Saving the World Together | Gaming | Seven Days | Vermont's Independent Voice
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Saving the World Together 

Game On

Remember the Traveling Wilburys?

Even if you weren't a big fan of Roy Orbison, Tom Petty, George Harrison, Bob Dylan and Jeff Lynne on their own, put them into the same band and you find that you just have to stop, look and listen. Because everybody loves a supergroup.

No wonder we love the Justice League. Now we have a new JL game to let us live out our heroic fantasies.

Sure, there have been other superhero outfits. The X-Men formed a fraternity of mutants in exile, and the Fantastic Four were like a little superhero family. Only Marvel's Avengers have come close to touching the prestige of comicdom's No. 1 superhero group.

And that's because the Justice League has it all. Consider the core League complement:

- Superman: Goody-goody übermensch.

- Batman: Glowering dark detective.

- Wonder Woman: Twisted feminism in a bustier.

- Flash: Classic adolescent ADD.

- Green Lantern: Regular dude with cosmic powers.

- Martian Manhunter: Cosmic dude with an Earthly mission.

- Zatanna: Unless you are a comic nerd, you've never heard of this original team member. She represents woman as a magical mystery. See how well the league metaphor works?

"Justice League Heroes" has all these men and women in tights, and many others. Looking down into the dollhouse scenes, players pound their way through level after level of bad guys in an effort to thwart the evil Brainiac.

Under the hood, "Heroes"does not stray far from the developers' previous "Dungeons and Dragons"-inspired games. Solo or in teams, gamers wander through cities and intergalactic bases, picking up items and unleashing customizable attacks. Superman hovers over scenes, for example, while Zatanna zaps enemies into easily dispatchable bunnies and Flash zips around in a tornado of activity. The play doesn't amount to much more than a lot of button mashing and some genuinely funny dialogue. Then again, that's not a bad summary of the original comic's battles-and-banter format, either.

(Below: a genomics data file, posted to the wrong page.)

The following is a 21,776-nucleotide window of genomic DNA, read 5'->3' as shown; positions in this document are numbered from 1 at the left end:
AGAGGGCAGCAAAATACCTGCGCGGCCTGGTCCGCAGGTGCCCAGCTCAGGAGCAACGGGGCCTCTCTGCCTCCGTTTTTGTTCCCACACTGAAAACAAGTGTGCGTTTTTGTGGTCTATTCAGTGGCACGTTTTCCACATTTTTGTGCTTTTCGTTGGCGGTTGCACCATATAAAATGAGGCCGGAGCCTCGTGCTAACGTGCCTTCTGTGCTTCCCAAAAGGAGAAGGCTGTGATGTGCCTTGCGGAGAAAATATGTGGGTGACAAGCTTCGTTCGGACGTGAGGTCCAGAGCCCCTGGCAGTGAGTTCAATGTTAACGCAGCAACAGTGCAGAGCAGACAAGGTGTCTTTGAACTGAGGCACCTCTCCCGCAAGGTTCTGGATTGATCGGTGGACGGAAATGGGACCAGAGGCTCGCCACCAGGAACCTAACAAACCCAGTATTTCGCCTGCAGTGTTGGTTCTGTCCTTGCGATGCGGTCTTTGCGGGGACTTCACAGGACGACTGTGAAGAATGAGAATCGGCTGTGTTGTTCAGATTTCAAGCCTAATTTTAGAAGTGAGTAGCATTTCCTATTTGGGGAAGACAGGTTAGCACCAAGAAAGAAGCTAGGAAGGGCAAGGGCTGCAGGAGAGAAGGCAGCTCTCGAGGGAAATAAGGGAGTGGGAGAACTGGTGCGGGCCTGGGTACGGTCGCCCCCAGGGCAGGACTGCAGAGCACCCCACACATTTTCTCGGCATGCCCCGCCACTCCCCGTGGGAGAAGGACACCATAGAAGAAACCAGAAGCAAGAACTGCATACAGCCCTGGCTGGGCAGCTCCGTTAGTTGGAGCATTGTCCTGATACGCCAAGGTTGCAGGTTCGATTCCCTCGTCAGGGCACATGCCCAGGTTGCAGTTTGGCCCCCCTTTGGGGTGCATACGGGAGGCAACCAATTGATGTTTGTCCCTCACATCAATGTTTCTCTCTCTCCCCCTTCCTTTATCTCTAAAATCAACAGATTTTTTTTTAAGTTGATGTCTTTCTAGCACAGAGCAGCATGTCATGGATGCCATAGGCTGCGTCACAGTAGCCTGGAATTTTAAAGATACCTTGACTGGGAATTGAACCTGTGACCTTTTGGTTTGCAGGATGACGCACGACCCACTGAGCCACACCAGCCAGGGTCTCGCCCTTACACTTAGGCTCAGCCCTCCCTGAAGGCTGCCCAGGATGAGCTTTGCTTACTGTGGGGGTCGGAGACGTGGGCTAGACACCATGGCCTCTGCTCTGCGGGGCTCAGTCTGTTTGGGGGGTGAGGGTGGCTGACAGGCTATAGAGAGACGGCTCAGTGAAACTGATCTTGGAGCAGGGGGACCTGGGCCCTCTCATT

Unfortunately, with so many superpals at the player's disposal, the specter of game balance looms. On one hand, Superman ought to be able to crush as many rouge robot enemies as the game can throw out. But from the very beginning, Batman warns Supes that this particular menace might tax even his powers.

Rather than reveal the inherent imbalance in the comic-book universe, "Justice League Heroes" confirms an egalitarian ideal. Whether you're Green Lantern or Green Arrow, when the ultimate evil arrives, only a super grouping of abilities - from Superman's strength to Batman's ingenuity - can set the world right. "Justice League Heroes" reminds us that working together in groups is a super idea.

Who's It For: Pick-up-and-play simplicity and attractive, toy-like graphics will draw in anyone looking for a little mindless destruction in the name of saving the universe. If you know enough about comics to understand, say, Batman and Superman's ongoing rivalry, this game dishes plenty of comic-book-nerd surprises.

If You Like This, Try That: "Marvel: Ultimate Alliance" offers similar game play and style set in a Marvel world. Now you can swap your Superman cape for a Spidey outfit.

Best Part: Comic-book dialogue is always equal parts pompous and goofy. The professional actors who voice the lines in this game hit the right notes.


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David Thomas


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